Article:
Elizabeth Hughes-Gapper says that as winter ailment cases continue to rise, independent retailers should be prepared for an uplift in demand for cold and flu remedies. Ensuring the OTC category offers a mix of products and formats will ensure retailers capitalise on demand throughout the cold and flu season: “Not only will a large range be needed to treat winter ailments such as a cough or sore throat, but in 2022, lozenges saw a 10 per cent increase in popularity as a format type in medicated confectionery so it’s important that these are part of the core offering,” she adds, pointing out that Jakemans is the No.1 cough and throat lozenge brand, in a range of different product formats that appeal to different consumer needs, such as 73g (in all seven flavours) and 160g (available in the top three flavours, Throat & Chest, Honey & Lemon, and Cherry) bag formats and stick packs which offer convenience and choice for consumers.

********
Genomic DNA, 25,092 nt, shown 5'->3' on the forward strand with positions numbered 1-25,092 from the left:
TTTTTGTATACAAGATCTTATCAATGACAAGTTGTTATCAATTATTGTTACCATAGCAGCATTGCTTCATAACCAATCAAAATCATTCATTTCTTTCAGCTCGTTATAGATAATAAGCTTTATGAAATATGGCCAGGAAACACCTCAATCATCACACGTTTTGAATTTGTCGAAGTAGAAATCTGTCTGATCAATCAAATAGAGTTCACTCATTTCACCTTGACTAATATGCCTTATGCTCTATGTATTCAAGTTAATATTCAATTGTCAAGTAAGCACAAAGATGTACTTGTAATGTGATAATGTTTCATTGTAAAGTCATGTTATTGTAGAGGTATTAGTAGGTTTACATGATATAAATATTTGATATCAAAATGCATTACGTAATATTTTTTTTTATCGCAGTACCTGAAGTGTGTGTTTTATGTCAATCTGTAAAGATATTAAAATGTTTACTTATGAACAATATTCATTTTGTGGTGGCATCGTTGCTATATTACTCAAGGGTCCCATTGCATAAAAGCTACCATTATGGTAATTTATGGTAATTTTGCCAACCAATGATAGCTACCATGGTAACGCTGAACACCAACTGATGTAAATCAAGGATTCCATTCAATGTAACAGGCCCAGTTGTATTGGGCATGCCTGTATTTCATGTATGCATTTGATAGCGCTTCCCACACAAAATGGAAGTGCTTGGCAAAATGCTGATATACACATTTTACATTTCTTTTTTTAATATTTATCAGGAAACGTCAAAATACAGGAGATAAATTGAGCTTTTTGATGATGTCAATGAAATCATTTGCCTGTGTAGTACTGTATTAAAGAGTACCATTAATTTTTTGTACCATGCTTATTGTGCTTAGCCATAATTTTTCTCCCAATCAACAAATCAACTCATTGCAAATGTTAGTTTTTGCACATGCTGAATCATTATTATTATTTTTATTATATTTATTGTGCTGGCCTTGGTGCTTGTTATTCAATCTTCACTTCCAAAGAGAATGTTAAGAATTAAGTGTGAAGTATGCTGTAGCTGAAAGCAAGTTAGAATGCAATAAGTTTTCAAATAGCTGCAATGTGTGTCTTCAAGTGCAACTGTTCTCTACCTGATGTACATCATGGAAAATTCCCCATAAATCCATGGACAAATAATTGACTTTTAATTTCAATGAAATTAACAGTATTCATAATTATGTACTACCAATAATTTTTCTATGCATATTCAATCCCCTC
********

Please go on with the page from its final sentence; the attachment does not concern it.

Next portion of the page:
Fisherman’s Friend is another legendary lozenge, and Regional Business manager Jon White says that “Medicated confectionery products are purchased across stores of all shapes and sizes. Grocery naturally takes the biggest share from a total category perspective, accounting for half of sales, followed by chemists (26 per cent), then impulse and convenience stores (24 per cent).
He says this proves no matter what your store type is, it’s important to dedicate space to popular products – such as Fisherman’s Friend – to take advantage of the sales opportunity the category and brand presents – and again, high brand recognition from long-established products sells especially well in this category.
“Medicines shoppers are extremely brand loyal because shoppers see brands as the experts, who produce products that can be trusted to get the job done,” adds Stanton, although he also adds that most retailers should continue to stock own-label paracetamol and ibuprofen products alongside the leading brands (Nurofen, Anadin and Panadol), if they are looking to attract larger top-up missions.